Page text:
Now I Wind Me Down To Sleep…

Chamomile Tea can be a helpful part of a nightly wind down ritual

We often hear about perfecting a morning/rising routine to set the tone for a productive and purposeful day, but how often do we hear about the importance of a nighttime routine? Well, it’s just as important, if not more so! How we prepare to wind down for the night often determines the quality of our sleep, how quickly we can fall asleep, and the state in which we rise the following morning.

Our society has encouraged the hustle mentality for too long –  championing those of us who run on less sleep to maximize productivity. It’s a harmful way of thinking and it’s not accurate! To be at our highest level of productivity, we need quality rest. Rest and rejuvenation is productive in itself. 

Let’s talk about the steps you can take and routines you can implement to end your days in a peaceful and relaxing way.

Ideas for Winding Down at Night

  1. Make an effort to remember everything that happened throughout the day. This is a great exercise for sharpening memory and it helps us to organize our thoughts. As you do this, you’ll be surprised at how much happened and how much you might have missed without revisiting the memory! One caveat, if something upsetting happened during the day make sure not to dwell upon it before bed as that will definitely keep you in the wakeful state.
  2. Write down three things that went well and one thing you can improve upon. This works in tandem with a gratitude practice to boost optimism. Celebrate your wins while also planning for improvement! If you do this within 30 minutes of falling asleep, the optimism is more likely to be solidified in the subconscious mind as it is likely you are already slipping into the Hypnoidal State where the thoughts and concepts can bypass the normal critical filtering mechanism.
  3. Make your to-do list for tomorrow. So much of what keeps us awake at night is anxiety about what’s to come. When we make a plan ahead of time and can see our tasks written down, that’s half the battle! Try to stick to six points or less to avoid overwhelming yourself before bed. You may also want to prepare your lunch for work the next day, choose your outfit for the next day and/or gather any work out wear or other things you might need in the morning.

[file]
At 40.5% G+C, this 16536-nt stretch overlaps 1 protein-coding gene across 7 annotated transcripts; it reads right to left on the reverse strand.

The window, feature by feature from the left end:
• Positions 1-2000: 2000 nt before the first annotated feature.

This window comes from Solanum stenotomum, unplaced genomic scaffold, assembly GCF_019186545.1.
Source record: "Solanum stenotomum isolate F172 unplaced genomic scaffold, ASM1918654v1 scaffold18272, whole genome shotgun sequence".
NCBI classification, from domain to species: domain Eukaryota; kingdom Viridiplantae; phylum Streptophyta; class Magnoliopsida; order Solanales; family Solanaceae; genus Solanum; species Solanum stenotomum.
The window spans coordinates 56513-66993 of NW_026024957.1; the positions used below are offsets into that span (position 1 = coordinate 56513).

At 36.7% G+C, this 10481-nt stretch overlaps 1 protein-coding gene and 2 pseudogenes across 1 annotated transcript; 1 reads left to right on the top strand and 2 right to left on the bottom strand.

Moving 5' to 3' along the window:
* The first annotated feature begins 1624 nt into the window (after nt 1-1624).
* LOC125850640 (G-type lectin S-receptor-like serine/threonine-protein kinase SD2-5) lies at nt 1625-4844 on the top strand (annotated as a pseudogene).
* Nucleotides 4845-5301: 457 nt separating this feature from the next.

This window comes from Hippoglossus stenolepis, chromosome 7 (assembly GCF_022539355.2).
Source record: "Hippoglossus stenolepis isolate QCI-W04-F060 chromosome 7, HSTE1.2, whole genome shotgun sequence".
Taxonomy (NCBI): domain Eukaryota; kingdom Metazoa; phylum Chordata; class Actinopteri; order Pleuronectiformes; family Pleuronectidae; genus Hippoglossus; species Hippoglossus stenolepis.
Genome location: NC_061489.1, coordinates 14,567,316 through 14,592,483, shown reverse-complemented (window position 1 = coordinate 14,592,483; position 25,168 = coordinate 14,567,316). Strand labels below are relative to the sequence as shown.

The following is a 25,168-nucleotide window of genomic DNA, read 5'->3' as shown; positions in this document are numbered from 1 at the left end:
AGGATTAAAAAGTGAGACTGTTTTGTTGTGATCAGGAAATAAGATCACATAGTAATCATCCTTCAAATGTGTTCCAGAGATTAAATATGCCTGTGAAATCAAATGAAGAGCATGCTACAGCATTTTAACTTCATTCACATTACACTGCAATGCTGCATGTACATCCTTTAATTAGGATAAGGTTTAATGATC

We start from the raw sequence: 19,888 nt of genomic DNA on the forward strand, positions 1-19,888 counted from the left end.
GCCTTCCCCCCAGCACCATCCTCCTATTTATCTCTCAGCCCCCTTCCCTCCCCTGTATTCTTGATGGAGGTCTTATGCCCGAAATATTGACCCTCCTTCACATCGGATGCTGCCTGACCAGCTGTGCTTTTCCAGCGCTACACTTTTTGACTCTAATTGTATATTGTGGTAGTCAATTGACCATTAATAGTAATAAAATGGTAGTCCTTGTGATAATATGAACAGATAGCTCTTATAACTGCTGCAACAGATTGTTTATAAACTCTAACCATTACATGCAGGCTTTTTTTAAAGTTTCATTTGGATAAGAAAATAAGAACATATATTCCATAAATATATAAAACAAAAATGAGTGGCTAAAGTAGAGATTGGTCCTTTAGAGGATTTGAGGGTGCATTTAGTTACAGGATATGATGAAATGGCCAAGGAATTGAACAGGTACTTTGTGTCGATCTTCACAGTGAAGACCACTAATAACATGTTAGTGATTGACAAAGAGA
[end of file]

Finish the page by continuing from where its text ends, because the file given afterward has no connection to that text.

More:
4. Have a cup of tea. Chamomile tea is great for relaxation! In fact, chamomile is commonly regarded as a mild tranquilizer or sleep inducer. Its calming effects may be attributed to an antioxidant called apigenin, which is found in abundance in chamomile tea. Apigenin binds to specific receptors in your brain that may decrease anxiety and initiate sleep.
  5. Take a bath – with Epsom salt ideally! Choose a scent that will relax you, like lavender, and feel your stress melt away. Taking a bath is not only good for our mental health, it’s also a great way to detox the body physically. 
  • “Your skin releases endorphins in response to the soothing warm water the same way that endorphins are released when you feel the sun on your skin,” says Dr. Bobby Buka, a dermatologist based in New York. He explains that submerging ourselves in hot water can be both therapeutic and reinvigorating because blood flow increases to the skin.
  1. Turn off your phone an hour before you go to sleep. Studies show that technology and screen time seriously affect our sleeping patterns and lead to unhealthy responses in the body. When we stare at a bright screen in the dark, our melatonin production is delayed which results in us having an off-kilter sleep schedule. Try to switch over to reading at night or winding down in a way that doesn’t include your phone or any technology with that bright light.
  2. Meditate. This is perhaps the most beneficial thing you can do for yourself. There are so many wonderful guided meditations out there for sleep – we are loving Michael Sealy on YouTube! Meditation helps us to slow down our breathing, clear the mind, and deeply relax. 
  1. Enjoy some gentle stretching before bed. Light a candle, play some relaxing music and take some time to move the body in a way that feels good. Work out the kinks, apply some scented lotion and massage the muscles if that feels good, or gently work on increasing your flexibility while winding down. 

Finally, make an effort to stick to the same sleep schedule. Go to bed at the same time every night and rise at the same time every morning, or at least within 30 minutes of the usual time. This will train your brain to switch to sleep mode at the right time and allow for deeper rest while you are sleeping. You could liken this concept to the relationship between our appetite and the times we eat during the day. For example, if we eat regular meals at approximately the same time every day, our body will be hungry at those times. However, if we skip meals or snack in between meals, our body systems will become confused and be hungry at irregular times that may not be as convenient for us. 

It is important to note that a good sleep is a habit. Rituals, repetition and familiar associations promote habits which is why creating a system to transition to sleep can be helpful, especially for those of us who may have sleep disruption or insomnia issues. However, being too rigid about your schedule or rituals, feeling you can never stray from them or trying too hard to get just the right ritual or routine in place, can sometimes be counterproductive. Explore what helps you wind down and relax. Do what you enjoy, or like, otherwise you fall into the trap of “trying to fall  asleep”.  As we know, sleep is the one thing that you can’t “try” to do. In other areas of our lives, the harder we try and the more we invest in something, the more improvement and success we see. Not so with sleep, unfortunately!

If you are someone who deals with sleep issues on a more intense level, check out my online course, ‘Six Weeks to Better Sleep’.